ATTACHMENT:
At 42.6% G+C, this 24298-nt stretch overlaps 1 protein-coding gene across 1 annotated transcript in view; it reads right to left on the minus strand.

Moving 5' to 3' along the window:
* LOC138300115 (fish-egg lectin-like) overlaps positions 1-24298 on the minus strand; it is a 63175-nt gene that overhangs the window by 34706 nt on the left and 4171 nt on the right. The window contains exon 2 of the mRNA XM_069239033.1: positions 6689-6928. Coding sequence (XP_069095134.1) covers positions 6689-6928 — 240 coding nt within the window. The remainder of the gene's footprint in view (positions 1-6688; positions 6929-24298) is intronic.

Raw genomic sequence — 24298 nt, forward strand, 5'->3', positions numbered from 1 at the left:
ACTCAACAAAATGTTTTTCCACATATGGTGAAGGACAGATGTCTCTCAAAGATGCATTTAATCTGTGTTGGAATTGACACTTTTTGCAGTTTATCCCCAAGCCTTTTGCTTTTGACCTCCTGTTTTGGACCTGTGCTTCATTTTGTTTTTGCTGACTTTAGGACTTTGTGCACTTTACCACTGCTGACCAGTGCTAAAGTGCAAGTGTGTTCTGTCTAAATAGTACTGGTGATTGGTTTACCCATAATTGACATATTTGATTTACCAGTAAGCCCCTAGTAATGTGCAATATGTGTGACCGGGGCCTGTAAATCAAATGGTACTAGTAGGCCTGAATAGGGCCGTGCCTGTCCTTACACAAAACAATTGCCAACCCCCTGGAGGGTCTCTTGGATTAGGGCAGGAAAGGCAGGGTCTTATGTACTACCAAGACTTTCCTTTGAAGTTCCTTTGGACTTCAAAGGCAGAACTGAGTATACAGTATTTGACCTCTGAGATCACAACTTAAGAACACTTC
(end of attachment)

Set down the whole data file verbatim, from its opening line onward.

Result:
At 42.6% G+C, this 24298-nt stretch overlaps 1 protein-coding gene across 1 annotated transcript in view; it reads right to left on the minus strand.

Moving 5' to 3' along the window:
* LOC138300115 (fish-egg lectin-like) overlaps positions 1-24298 on the minus strand; it is a 63175-nt gene that overhangs the window by 34706 nt on the left and 4171 nt on the right. The window contains exon 2 of the mRNA XM_069239033.1: positions 6689-6928. Coding sequence (XP_069095134.1) covers positions 6689-6928 — 240 coding nt within the window. The remainder of the gene's footprint in view (positions 1-6688; positions 6929-24298) is intronic.

Raw genomic sequence — 24298 nt, forward strand, 5'->3', positions numbered from 1 at the left:
ACTCAACAAAATGTTTTTCCACATATGGTGAAGGACAGATGTCTCTCAAAGATGCATTTAATCTGTGTTGGAATTGACACTTTTTGCAGTTTATCCCCAAGCCTTTTGCTTTTGACCTCCTGTTTTGGACCTGTGCTTCATTTTGTTTTTGCTGACTTTAGGACTTTGTGCACTTTACCACTGCTGACCAGTGCTAAAGTGCAAGTGTGTTCTGTCTAAATAGTACTGGTGATTGGTTTACCCATAATTGACATATTTGATTTACCAGTAAGCCCCTAGTAATGTGCAATATGTGTGACCGGGGCCTGTAAATCAAATGGTACTAGTAGGCCTGAATAGGGCCGTGCCTGTCCTTACACAAAACAATTGCCAACCCCCTGGAGGGTCTCTTGGATTAGGGCAGGAAAGGCAGGGTCTTATGTACTACCAAGACTTTCCTTTGAAGTTCCTTTGGACTTCAAAGGCAGAACTGAGTATACAGTATTTGACCTCTGAGATCACAACTTAAGAACACTTC